We talk to Keith R.A. DeCandido, author and editor of many Spidey works, including his new novel, Spider-Man: Down These Mean Streets.
Q. Rumour has it that you're writing a Spider-Man novel. Why would anybody ask you to do that?
Can't imagine. *wry grin*
Okay, seriously, my first fiction sale ever was a collaborative Spider-Man short story ("An Evening in the Bronx with Venom," written with John Gregory Betacourt and appearing in the 1994 anthology THE ULTIMATE SPIDER-MAN, a book that predates the Bendis/Bagley comic book by six years), and my first novel was a collaborative Spider-Man novel (VENOM'S WRATH, written with Jose R. Nieto), and I also did a short story for the 1997 anthology UNTOLD TALES OF SPIDER-MAN (done as a tie-in to the comic right about when the comic was cancelled *sigh*).
Spider-Man is also my favorite super hero ever. I've been a fan of the character since I saw him on THE ELECTRIC COMPANY as a young, impressionable child in the 1970s, so my enthusiasm for the character is tremendous.
When Pocket Books got the license last year, they came to me first, partly because of my tremendous past experience with super hero fiction, partly because they know and like my work -- the editors handling the Marvel books are the same ones who edit the STAR TREK novels (as well as several other books I've done for Pocket).
Q. Can you really make a living writing TV and Comic book tie-in novels?
Yes, but it's a great deal of work, and it took me eight years of busting my hump -- and several other body parts -- to get to the point where I could.
Q. Does that mean you get to meet Stan Lee.
Yes, though I met Stan in the context of being an editor at Byron Preiss, where I got to work with him on several projects.
Q. Have you ever written a comic book?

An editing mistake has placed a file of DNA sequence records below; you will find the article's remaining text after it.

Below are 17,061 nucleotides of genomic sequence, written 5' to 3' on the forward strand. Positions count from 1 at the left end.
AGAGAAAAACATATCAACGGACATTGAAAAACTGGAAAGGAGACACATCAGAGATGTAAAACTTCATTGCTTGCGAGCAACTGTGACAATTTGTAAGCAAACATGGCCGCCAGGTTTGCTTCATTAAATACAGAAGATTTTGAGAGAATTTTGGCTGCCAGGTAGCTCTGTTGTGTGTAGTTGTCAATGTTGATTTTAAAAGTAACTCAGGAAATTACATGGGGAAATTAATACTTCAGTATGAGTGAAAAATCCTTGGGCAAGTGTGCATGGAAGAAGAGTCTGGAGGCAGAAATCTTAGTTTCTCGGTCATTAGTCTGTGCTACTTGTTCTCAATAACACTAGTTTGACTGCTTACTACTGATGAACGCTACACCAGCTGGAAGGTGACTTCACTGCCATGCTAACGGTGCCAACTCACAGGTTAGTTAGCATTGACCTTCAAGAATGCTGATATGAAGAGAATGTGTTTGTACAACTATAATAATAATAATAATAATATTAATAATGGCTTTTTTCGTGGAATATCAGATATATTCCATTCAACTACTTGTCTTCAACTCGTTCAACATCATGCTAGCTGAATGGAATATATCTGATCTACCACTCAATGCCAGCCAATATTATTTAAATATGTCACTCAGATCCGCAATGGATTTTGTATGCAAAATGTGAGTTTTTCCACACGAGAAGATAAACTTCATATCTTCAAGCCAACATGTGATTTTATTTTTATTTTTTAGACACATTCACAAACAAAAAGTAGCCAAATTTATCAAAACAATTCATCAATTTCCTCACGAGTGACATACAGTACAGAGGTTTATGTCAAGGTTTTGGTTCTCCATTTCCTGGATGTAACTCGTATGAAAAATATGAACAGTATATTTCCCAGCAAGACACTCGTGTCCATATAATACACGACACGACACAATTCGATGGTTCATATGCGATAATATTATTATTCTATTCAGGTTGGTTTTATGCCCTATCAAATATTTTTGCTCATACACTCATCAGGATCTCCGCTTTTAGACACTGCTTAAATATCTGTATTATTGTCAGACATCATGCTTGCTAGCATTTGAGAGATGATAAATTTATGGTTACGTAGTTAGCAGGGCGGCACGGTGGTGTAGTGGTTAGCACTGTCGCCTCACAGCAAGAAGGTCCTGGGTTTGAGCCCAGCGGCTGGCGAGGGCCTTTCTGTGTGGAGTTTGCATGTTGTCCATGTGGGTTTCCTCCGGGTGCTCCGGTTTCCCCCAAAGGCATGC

Yes. The four-issue STAR TREK: THE NEXT GENERATION comic book miniseries PERCHANCE TO DREAM, published by WildStorm in 1999-2000.
Q. Isn't this kind of stuff pretty lame. You'll never win the Man Booker Prize writing Spidey.
The Man Booker Prize don't feed the bulldog. And honestly, awards are nice little prizes, but are hardly the be-all and end-all. Anyone who thinks awards actually mean something has never paid attention to how they're picked. They're arbitrary, often nonrepresentative of much of anything, really, and don't really do you much good beyond feeling good. And you know what? I feel good writing a Spider-Man novel, and on top of that, they pay me.
I'm doing work I love the way I want to do it. So no, not lame at all...
Q. Do Marvel apply any constraints in terms of subject matter or style of writing when they licence Spidey for a novel like this?
No more or less than any other licensor does. With any tie-in fiction -- whether it's Marvel, STAR TREK, STAR WARS, FARSCAPE, Dungeons & Dragons, whatever -- the company that owns the property has to approve it -- Marvel, Paramount, LucasFilm, Henson, TSR/WotC, whomever -- at every stage. That's standard operating procedure.
The person at Marvel doing the approvals is an editor, Ruwan Jayatilleke, who used to work at Scholastic before coming to Marvel, and who has made some very cogent and useful comments on the manuscript.
Q. Are you expected to follow "comic" continuity? Like, I presume you can't kill Doc Ock, for example.
Yup. The novels are supposed to be in line with the monthly comic books.
Q. It must reduce the potential for tension, since everybody knows that Spidey will win, will survive, and no recognised characters will die or be changed in any major way. How do you fight that?
Uh -- that's true of almost every Spider-Man story that's ever written. While it's true that every once in a while you'll see a Gwen Stacy death or a Harry Osborn death or a Peter Parker-Mary Jane Watson marriage, 99% of the time, there's none of that. Good storytelling doesn't depend on being able to effect major changes to the character -- though that is a method of telling good stories, it's not the only one. Anyone who says that such constraints stifle creativity doesn't understand a thing about creativity.